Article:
And Bush admitted as much. In an interview with the Weekly Standard's Fred Barnes, Bush explained that he rejected William F. Buckley's brand of anti-government conservatism. Conservatives had to "lead" and to be "activist," he said. In 2003, Bush proclaimed that when "somebody hurts" government has to "move." This wasn't a philosophy of government as much as gooey marketing posing as principle. Ronald Reagan would have spontaneously burst into flames if he'd uttered such sentiments.


Dissent from Bush was muted for years, in large part because of 9/11 and the Iraq war. Conservatives, right or wrong, rallied to support their president, particularly in the face of shrill partisan attacks from Democrats who seemed more interested in tearing down the commander in chief than winning a war. But the Bush chapter is closing, and the fight to write the next one has begun.


In one corner, there are a large number of bright, mostly younger, self-styled reformers with a diverse — and often contradictory — set of proposals to win back middle-class voters and restore the GOP's status as "the party of ideas" (as the late Daniel Patrick Moynihan put it).


In another corner are self-proclaimed traditional conservatives and Reaganites, led most notably by Rush Limbaugh, who believe that the party desperately needs to get back to the basics: limited government, low taxes and strong defense.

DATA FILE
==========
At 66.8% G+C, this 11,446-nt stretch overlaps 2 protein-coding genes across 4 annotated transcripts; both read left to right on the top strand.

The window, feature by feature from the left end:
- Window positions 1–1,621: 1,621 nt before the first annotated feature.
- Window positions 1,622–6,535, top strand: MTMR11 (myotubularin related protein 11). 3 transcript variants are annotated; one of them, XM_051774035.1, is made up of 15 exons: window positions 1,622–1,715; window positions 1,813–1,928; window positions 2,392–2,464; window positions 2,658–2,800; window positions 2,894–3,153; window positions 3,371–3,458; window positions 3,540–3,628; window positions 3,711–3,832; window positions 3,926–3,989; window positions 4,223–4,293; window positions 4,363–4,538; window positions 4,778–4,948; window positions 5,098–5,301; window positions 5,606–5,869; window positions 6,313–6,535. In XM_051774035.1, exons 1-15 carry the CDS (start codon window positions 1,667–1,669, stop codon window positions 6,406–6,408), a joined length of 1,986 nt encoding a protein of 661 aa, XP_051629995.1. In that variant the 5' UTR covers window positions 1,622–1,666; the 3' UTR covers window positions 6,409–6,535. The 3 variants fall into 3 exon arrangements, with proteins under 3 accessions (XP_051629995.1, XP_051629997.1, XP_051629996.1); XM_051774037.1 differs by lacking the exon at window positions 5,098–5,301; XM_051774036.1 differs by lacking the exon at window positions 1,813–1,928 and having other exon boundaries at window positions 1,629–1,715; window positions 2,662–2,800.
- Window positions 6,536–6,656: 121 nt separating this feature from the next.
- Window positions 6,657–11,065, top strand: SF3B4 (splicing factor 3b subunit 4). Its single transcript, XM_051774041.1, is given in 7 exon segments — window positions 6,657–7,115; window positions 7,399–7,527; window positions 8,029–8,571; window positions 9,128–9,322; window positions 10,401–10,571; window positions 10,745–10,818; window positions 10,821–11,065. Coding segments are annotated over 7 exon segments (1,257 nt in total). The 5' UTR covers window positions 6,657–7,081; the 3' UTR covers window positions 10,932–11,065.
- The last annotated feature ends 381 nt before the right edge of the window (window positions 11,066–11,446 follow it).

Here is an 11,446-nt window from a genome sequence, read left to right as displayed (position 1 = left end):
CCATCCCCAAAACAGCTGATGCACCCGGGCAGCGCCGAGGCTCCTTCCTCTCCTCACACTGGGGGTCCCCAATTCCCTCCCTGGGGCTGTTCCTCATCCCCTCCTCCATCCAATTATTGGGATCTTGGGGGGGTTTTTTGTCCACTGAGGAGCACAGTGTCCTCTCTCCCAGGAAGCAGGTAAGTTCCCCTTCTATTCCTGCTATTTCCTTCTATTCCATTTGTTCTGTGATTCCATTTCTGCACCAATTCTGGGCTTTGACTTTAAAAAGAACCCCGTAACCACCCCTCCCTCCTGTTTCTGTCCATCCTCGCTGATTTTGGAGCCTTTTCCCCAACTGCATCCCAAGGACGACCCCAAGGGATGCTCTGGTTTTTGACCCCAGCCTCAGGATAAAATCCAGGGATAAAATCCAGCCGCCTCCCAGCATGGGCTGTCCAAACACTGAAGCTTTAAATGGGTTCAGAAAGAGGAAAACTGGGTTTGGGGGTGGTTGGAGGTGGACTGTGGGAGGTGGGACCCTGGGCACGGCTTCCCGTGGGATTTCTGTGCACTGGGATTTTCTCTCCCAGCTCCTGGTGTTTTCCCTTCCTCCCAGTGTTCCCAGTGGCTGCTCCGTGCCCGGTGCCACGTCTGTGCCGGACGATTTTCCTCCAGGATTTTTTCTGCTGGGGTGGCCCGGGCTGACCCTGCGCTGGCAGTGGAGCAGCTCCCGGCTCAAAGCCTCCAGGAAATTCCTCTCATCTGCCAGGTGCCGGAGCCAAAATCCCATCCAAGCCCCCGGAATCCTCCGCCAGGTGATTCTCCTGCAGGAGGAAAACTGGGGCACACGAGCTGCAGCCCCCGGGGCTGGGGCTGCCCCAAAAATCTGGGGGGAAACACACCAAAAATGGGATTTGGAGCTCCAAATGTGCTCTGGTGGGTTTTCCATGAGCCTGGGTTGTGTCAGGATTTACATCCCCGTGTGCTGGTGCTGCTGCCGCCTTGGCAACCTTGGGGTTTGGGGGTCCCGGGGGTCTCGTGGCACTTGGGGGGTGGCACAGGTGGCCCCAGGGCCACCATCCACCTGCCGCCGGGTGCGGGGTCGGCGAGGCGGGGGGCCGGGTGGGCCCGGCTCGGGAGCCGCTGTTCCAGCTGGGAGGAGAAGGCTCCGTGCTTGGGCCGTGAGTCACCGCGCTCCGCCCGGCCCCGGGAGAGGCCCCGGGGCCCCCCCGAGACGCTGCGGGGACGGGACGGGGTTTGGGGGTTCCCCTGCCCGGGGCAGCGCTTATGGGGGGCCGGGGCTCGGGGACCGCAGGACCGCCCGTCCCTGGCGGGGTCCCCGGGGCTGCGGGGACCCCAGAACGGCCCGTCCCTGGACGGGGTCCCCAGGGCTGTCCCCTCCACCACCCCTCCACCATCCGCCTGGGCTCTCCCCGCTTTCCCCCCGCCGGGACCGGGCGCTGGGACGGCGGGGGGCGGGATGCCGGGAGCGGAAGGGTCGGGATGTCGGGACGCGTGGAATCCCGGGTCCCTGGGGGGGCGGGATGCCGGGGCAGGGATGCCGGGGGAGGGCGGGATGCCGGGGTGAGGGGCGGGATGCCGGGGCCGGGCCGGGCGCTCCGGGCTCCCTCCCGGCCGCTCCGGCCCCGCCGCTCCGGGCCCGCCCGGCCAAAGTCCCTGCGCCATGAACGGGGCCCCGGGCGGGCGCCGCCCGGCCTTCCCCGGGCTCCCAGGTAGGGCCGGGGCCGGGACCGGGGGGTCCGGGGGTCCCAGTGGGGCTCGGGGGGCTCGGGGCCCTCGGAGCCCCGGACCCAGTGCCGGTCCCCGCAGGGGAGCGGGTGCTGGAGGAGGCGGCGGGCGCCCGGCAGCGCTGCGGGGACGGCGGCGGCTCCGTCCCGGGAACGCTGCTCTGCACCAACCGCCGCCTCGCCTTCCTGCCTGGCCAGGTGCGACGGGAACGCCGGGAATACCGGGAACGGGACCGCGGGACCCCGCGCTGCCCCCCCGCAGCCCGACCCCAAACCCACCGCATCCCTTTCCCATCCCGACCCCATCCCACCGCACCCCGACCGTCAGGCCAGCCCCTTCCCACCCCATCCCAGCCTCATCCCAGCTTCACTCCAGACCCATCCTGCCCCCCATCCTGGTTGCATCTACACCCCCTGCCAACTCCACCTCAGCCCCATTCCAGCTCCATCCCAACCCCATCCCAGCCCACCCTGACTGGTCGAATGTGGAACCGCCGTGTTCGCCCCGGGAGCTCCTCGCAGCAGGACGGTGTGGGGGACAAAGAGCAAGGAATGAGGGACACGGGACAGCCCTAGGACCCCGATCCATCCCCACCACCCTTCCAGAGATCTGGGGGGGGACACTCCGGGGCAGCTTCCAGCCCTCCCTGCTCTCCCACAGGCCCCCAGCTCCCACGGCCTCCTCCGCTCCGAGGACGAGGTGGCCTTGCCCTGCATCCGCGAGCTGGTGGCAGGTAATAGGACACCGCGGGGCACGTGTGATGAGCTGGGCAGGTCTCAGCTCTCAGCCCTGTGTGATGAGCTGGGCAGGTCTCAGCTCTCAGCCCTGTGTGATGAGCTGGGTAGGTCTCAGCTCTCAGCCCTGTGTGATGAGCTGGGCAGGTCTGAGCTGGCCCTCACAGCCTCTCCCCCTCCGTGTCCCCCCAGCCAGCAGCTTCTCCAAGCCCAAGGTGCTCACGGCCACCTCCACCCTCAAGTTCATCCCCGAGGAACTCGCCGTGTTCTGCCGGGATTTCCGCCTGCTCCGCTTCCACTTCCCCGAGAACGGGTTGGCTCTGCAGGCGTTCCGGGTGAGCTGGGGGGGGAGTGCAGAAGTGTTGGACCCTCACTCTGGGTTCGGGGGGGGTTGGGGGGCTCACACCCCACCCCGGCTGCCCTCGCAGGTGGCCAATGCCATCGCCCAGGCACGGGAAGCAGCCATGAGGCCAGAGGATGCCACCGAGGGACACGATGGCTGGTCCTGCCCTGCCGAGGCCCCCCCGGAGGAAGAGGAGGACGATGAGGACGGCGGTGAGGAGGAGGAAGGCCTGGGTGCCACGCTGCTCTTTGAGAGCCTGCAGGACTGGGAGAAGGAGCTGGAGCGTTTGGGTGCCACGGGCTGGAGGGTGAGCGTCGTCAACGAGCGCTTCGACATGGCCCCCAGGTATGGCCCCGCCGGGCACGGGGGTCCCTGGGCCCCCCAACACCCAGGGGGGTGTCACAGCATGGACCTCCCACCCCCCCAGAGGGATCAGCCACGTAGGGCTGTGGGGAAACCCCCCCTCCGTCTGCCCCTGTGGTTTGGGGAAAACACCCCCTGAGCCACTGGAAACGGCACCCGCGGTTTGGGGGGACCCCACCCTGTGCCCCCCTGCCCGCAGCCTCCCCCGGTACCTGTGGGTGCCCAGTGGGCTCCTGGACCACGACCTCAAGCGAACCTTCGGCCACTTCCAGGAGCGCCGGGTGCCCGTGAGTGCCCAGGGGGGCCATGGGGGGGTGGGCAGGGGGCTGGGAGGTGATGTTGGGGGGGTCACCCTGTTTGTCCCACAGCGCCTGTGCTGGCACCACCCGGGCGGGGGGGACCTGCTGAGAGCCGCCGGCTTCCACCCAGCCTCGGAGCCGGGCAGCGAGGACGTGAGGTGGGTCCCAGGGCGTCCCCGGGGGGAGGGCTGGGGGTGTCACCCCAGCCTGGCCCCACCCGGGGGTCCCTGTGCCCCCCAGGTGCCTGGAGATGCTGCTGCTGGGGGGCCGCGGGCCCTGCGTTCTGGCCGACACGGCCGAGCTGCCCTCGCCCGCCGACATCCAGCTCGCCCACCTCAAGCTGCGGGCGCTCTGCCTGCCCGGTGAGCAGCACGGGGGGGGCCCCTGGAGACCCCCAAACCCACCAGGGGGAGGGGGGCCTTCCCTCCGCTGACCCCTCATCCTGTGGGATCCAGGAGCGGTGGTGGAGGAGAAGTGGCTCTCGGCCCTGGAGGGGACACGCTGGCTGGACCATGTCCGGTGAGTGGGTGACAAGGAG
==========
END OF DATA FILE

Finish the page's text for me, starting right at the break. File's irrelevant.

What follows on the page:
What's fascinating is that both camps seem implicitly to agree that the real challenge lurks in how to account for the Bush years. For the young Turks — my National Review colleagues Ramesh Ponnuru, Yuval Levin and David Frum, the Atlantic's Ross Douthat and Reihan Salam, New York Times columnist David Brooks, et al. — the problem is that Bush botched the GOP's shot at real reform. For the Limbaugh crowd, the issue seems to be that we've already tried this reform stuff — from both Bush and McCain — and look where it's gotten us.


Neither camp has adequately explained where Bush figures in their vision for the future of the party. Is reform going to be a debugged compassionate conservatism 2.0 or a Reaganesque revival of conservative problem solving? Does back-to-basics mean breaking with the precedents of the last eight years or building on them?


The irony is that both camps agree on a lot more than they disagree. The reformers are committed to market principles and reducing the size and role of government, and so is the back-to-basics crowd. The problem is that an elephant named George in the room is blocking each side from seeing what the other is all about. But hopefully not for much longer.